Mickey Mouse’s Jewish Competitors: The Story of the Fleischer Brothers / Raz Greenberg

translated by Margalit Rodgers

When we think about the art of animation, the first thing that comes to mind is probably Walt Disney and the studio he founded. However, despite its continuing dominance in the field, the Walt Disney Company was not the first to engage in animation productions – in the world or even in North America, where it was founded on the foundations laid by studios that preceded it.

One such studio was founded by Max (1883-1972) and Dave (1894-1979) Fleischer, sons of a Jewish family that immigrated to the US from the Austro-Hungarian Empire. Besides being responsible for numerous technological developments, and setting the standards for division of labor in animation productions, the artistic influence of the films produced in the Fleischer brothers’ studio is evident to this day in several surprising places, from the comics industry, through Japanese animation, to video games. In fact, if the studio founded by Walt Disney is recognized for family-friendly productions, the Fleischer brothers’ productions now appeal to a completely different group of viewers – the geek culture.

The Fleischer brothers’ Jewish background contributed considerably to their popularity within this group. As sons of an immigrant family, Max and Dave Fleischer were American patriots who believed in the unlimited possibilities that modern America represented, in contrast with the anti-Semitism to which their family was subjected in Eastern Europe. This is particularly true of Max Fleischer, who admired the technological wonders of the New World, and before turning to a career in animation served as art editor for Popular Science Magazine, where he was regularly exposed to new inventions and developments. Shortly before embarking on production of animated films, Fleischer published and illustrated an article in the magazine describing a utopia that combined the advantages of advanced urban technology with the possibility of extensive agricultural development of the kind found in rural America. The idealization Fleischer ascribed to the modern American metropolis was already evident at this stage.

From the late 1920s to the early 1930s, the studio founded by the Fleischer brothers became a leading force in the American animation industry. Max Fleischer exploited the extensive technological knowledge he had acquired while working at the magazine to develop a range of filming and animation innovations, from rotoscoping (projecting films frame-by-frame, allowing animators to reproduce realistic motion), to early experiments in synchronizing sound with film projection; although Walt Disney is frequently credited with producing the first talking animated film (Steamboat Willie in 1928, which also introduced Mickey Mouse to the public), the Fleischer brothers preceded him by two years when they released My Old Kentucky Home, a short singalong film, a popular genre in silent films in which the lyrics of familiar song were projected onto the screen, and the audience, usually accompanied by piano, was invited to sing along. In My Old Kentucky Home, the Fleischer brothers not only added singing to the lyrics, they also included an amusing introduction to the film that featured sound and speech. For a number of reasons – from using an experimental (and unsuccessful) system to synchronize sound, to the fact that the song chosen for the film is not considered politically correct nowadays – this achievement by the Fleischer brothers was relegated to the sidelines.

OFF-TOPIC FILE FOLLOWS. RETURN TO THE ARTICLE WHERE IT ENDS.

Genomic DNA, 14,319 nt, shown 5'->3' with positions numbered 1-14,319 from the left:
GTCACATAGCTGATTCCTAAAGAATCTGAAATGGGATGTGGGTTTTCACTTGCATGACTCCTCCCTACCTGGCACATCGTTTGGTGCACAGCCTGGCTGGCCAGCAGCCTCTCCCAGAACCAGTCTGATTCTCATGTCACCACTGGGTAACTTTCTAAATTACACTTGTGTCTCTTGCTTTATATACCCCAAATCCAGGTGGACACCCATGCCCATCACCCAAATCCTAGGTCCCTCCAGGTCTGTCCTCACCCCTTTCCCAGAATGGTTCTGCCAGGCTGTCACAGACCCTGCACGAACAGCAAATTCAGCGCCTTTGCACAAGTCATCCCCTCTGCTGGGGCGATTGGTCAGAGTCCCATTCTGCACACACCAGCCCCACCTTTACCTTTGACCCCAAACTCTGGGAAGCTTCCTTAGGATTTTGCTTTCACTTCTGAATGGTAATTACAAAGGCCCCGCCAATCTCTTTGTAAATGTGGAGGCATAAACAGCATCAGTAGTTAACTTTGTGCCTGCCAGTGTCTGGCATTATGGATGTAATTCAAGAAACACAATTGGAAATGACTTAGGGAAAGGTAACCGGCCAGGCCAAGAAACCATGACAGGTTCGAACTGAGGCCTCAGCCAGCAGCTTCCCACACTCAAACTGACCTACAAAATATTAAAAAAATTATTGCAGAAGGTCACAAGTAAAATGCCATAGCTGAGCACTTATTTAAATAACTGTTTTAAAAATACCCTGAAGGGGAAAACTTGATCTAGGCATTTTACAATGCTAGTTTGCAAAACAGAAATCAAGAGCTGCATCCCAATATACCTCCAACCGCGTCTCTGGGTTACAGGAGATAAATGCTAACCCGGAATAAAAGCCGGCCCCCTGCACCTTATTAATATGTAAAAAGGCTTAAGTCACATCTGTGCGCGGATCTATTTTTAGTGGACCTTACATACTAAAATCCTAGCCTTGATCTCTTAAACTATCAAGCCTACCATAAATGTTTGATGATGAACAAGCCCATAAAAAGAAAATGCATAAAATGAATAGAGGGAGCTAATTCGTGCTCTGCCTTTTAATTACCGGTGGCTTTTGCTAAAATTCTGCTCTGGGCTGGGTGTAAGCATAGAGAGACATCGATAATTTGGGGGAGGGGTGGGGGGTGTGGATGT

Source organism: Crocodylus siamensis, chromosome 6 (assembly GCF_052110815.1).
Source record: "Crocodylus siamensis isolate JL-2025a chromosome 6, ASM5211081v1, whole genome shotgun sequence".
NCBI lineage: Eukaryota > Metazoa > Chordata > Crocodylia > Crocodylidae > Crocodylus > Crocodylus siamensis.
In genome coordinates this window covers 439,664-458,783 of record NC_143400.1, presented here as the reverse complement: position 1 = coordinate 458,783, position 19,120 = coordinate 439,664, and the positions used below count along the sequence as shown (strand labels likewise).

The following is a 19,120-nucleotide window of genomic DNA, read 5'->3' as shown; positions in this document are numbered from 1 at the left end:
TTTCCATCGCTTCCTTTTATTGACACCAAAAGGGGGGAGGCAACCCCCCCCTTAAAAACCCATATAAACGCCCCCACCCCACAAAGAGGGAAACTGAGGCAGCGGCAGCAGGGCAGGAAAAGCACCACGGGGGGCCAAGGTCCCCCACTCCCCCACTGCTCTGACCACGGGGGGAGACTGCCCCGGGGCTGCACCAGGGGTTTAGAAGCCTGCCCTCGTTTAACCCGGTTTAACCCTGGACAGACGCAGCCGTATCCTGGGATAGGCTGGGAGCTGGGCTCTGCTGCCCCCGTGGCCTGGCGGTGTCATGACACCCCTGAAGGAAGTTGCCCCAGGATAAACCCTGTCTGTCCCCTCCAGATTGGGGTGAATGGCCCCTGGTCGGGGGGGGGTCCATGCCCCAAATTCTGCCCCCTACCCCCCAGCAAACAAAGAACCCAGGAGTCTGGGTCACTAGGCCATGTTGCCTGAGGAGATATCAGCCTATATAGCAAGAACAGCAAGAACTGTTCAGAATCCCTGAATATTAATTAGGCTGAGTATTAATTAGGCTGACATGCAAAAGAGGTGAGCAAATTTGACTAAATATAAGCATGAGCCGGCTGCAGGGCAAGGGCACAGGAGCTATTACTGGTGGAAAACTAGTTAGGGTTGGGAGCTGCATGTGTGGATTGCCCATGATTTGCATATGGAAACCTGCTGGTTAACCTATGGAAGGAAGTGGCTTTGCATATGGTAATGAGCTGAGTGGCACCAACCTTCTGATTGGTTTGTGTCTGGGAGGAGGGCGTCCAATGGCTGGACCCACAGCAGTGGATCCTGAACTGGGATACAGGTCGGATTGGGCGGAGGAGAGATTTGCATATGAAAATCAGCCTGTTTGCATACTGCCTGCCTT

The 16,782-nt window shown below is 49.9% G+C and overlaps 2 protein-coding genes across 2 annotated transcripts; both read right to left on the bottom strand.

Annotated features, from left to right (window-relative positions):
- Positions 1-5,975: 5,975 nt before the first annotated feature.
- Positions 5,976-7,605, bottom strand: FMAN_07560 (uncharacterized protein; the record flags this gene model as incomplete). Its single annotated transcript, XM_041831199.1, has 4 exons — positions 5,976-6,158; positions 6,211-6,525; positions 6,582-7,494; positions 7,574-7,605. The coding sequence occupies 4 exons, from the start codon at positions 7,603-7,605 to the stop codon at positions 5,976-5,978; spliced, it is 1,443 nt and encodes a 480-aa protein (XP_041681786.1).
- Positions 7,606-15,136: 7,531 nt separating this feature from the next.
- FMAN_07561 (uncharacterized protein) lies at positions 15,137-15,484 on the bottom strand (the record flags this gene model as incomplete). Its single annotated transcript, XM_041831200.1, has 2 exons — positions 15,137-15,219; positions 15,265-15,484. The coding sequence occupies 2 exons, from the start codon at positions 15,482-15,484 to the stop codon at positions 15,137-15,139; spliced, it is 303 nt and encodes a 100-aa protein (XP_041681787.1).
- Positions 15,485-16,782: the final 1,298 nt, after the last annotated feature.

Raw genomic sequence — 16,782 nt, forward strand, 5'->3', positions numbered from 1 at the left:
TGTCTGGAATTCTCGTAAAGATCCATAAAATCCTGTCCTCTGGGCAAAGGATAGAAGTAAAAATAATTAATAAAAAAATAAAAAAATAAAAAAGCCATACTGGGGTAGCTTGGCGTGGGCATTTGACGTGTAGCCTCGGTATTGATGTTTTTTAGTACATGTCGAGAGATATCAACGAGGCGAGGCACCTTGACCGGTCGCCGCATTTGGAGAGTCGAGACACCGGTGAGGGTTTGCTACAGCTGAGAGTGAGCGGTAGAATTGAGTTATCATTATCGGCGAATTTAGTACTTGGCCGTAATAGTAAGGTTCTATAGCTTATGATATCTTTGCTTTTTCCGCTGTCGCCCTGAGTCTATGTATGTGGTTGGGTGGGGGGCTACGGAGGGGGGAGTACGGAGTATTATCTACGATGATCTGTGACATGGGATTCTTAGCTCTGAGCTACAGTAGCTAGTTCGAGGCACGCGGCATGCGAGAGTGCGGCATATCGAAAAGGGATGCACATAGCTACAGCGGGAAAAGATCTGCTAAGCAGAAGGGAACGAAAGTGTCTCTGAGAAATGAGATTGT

However, the introduction of sound into animated cinematic productions opened a completely new creative world to the Fleischer brothers. Collaborating with some of the top jazz performers of the day, they produced dozens of films presenting an odd and bizarre form of humor against the backdrop of the poor immigrant neighborhoods of New York – neighborhoods that were depicted as dangerous yet appealing places where daily hardships contributed to the creation of some of the greatest hits in America’s popular music industry. In 1930, a young woman dressed in revealing attire, whose name was Betty Boop, became the star of these films, and for a time she was one the greatest stars bestowed on the American animation industry by Fleisher Studios. In one of the studio’s masterpieces, Minnie the Moocher, viewers discovered that under her modern American appearance, Betty is in fact a Jewish girl from a good home who was led astray and corrupted by New York culture:

Towards the mid-1930s, as a result of pressure from the Hollywood censorship, the Fleischer brothers toned down the films featuring Betty Boop, and the result was a sharp decline in the character’s popularity. However, they already had a new star – Popeye the Sailor, who was originally created by cartoon artist Elzie Crisler Segar, and in the Fleischer Studios films was transformed from a yokel from the American Midwest into a hot-tempered New York bullyboy who gets superpowers from eating spinach (a rather insignificant element in the comic strip that became a central feature in the Fleischer Studios animated films). The Fleischer brothers’ early Popeye films transformed the character into the most popular animated star in 1930s America – even more popular than his biggest competitor, Mickey Mouse – and like the Betty Boop films before them, these films, too, were an ode to the poor immigrant neighborhoods of urban America. However, in contrast with the Betty Boop films, the Popeye films also predicted a rosy future for those neighborhoods that was just around the corner – Popeye eating spinach was a metaphor for how modern science and technology could transform these neighborhoods into a good place to live. In this regard, the most charming of the Fleischer brothers’ Popeye films is probably The Paneless Window Washer, in which the hero and his archrival Bluto compete over the title of best window washer: